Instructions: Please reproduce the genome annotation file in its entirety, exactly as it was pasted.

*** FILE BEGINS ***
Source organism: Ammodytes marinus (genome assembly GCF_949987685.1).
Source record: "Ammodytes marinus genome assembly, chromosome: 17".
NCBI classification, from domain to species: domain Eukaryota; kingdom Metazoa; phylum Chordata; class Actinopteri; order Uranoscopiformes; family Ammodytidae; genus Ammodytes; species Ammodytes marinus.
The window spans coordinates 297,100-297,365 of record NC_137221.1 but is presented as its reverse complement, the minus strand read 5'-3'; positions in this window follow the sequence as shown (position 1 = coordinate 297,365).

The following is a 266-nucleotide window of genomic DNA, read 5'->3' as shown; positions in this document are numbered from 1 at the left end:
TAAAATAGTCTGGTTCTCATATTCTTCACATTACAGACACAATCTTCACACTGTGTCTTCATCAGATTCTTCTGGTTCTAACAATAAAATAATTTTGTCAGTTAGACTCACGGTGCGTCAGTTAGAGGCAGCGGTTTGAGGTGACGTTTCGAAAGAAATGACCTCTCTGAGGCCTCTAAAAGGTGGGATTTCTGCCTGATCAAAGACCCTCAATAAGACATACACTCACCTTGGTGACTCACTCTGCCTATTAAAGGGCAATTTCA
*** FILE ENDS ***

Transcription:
Source organism: Ammodytes marinus (genome assembly GCF_949987685.1).
Source record: "Ammodytes marinus genome assembly, chromosome: 17".
NCBI classification, from domain to species: domain Eukaryota; kingdom Metazoa; phylum Chordata; class Actinopteri; order Uranoscopiformes; family Ammodytidae; genus Ammodytes; species Ammodytes marinus.
The window spans coordinates 297,100-297,365 of record NC_137221.1 but is presented as its reverse complement, the minus strand read 5'-3'; positions in this window follow the sequence as shown (position 1 = coordinate 297,365).

The following is a 266-nucleotide window of genomic DNA, read 5'->3' as shown; positions in this document are numbered from 1 at the left end:
TAAAATAGTCTGGTTCTCATATTCTTCACATTACAGACACAATCTTCACACTGTGTCTTCATCAGATTCTTCTGGTTCTAACAATAAAATAATTTTGTCAGTTAGACTCACGGTGCGTCAGTTAGAGGCAGCGGTTTGAGGTGACGTTTCGAAAGAAATGACCTCTCTGAGGCCTCTAAAAGGTGGGATTTCTGCCTGATCAAAGACCCTCAATAAGACATACACTCACCTTGGTGACTCACTCTGCCTATTAAAGGGCAATTTCA